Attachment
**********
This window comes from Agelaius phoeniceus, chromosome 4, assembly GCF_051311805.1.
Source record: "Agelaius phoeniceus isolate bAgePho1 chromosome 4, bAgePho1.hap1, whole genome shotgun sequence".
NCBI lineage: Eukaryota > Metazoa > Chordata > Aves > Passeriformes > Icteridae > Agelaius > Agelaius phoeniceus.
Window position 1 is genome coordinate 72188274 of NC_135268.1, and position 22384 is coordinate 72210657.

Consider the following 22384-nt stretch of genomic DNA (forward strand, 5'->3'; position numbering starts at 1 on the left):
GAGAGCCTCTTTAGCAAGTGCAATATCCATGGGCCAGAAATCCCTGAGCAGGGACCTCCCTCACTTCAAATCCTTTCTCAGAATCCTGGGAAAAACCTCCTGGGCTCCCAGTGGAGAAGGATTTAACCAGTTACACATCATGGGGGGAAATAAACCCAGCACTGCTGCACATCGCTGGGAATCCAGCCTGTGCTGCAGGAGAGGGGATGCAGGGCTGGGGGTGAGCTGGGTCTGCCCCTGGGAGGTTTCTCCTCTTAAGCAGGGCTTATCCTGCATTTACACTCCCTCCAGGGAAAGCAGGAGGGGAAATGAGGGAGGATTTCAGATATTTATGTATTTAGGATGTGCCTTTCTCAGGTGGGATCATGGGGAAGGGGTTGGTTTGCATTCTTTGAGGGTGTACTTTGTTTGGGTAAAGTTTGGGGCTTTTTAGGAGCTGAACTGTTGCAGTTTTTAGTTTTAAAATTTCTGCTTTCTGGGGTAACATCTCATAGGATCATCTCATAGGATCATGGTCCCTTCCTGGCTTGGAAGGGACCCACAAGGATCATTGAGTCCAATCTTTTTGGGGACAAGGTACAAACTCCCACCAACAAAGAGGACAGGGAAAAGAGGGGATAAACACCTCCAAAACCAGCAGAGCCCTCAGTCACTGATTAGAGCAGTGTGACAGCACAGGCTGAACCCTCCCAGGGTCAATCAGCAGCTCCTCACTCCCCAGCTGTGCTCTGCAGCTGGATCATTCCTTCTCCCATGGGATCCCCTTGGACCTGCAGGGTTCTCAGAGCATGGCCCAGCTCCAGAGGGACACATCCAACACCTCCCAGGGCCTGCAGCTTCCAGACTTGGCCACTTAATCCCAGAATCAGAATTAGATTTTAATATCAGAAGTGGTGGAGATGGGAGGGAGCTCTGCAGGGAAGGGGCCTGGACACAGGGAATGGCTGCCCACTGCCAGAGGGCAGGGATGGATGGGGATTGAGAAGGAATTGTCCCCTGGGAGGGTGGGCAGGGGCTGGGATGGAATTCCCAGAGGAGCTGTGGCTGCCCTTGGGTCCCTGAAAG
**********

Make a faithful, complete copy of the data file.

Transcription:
This window comes from Agelaius phoeniceus, chromosome 4, assembly GCF_051311805.1.
Source record: "Agelaius phoeniceus isolate bAgePho1 chromosome 4, bAgePho1.hap1, whole genome shotgun sequence".
NCBI lineage: Eukaryota > Metazoa > Chordata > Aves > Passeriformes > Icteridae > Agelaius > Agelaius phoeniceus.
Window position 1 is genome coordinate 72188274 of NC_135268.1, and position 22384 is coordinate 72210657.

Consider the following 22384-nt stretch of genomic DNA (forward strand, 5'->3'; position numbering starts at 1 on the left):
GAGAGCCTCTTTAGCAAGTGCAATATCCATGGGCCAGAAATCCCTGAGCAGGGACCTCCCTCACTTCAAATCCTTTCTCAGAATCCTGGGAAAAACCTCCTGGGCTCCCAGTGGAGAAGGATTTAACCAGTTACACATCATGGGGGGAAATAAACCCAGCACTGCTGCACATCGCTGGGAATCCAGCCTGTGCTGCAGGAGAGGGGATGCAGGGCTGGGGGTGAGCTGGGTCTGCCCCTGGGAGGTTTCTCCTCTTAAGCAGGGCTTATCCTGCATTTACACTCCCTCCAGGGAAAGCAGGAGGGGAAATGAGGGAGGATTTCAGATATTTATGTATTTAGGATGTGCCTTTCTCAGGTGGGATCATGGGGAAGGGGTTGGTTTGCATTCTTTGAGGGTGTACTTTGTTTGGGTAAAGTTTGGGGCTTTTTAGGAGCTGAACTGTTGCAGTTTTTAGTTTTAAAATTTCTGCTTTCTGGGGTAACATCTCATAGGATCATCTCATAGGATCATGGTCCCTTCCTGGCTTGGAAGGGACCCACAAGGATCATTGAGTCCAATCTTTTTGGGGACAAGGTACAAACTCCCACCAACAAAGAGGACAGGGAAAAGAGGGGATAAACACCTCCAAAACCAGCAGAGCCCTCAGTCACTGATTAGAGCAGTGTGACAGCACAGGCTGAACCCTCCCAGGGTCAATCAGCAGCTCCTCACTCCCCAGCTGTGCTCTGCAGCTGGATCATTCCTTCTCCCATGGGATCCCCTTGGACCTGCAGGGTTCTCAGAGCATGGCCCAGCTCCAGAGGGACACATCCAACACCTCCCAGGGCCTGCAGCTTCCAGACTTGGCCACTTAATCCCAGAATCAGAATTAGATTTTAATATCAGAAGTGGTGGAGATGGGAGGGAGCTCTGCAGGGAAGGGGCCTGGACACAGGGAATGGCTGCCCACTGCCAGAGGGCAGGGATGGATGGGGATTGAGAAGGAATTGTCCCCTGGGAGGGTGGGCAGGGGCTGGGATGGAATTCCCAGAGGAGCTGTGGCTGCCCTTGGGTCCCTGAAAG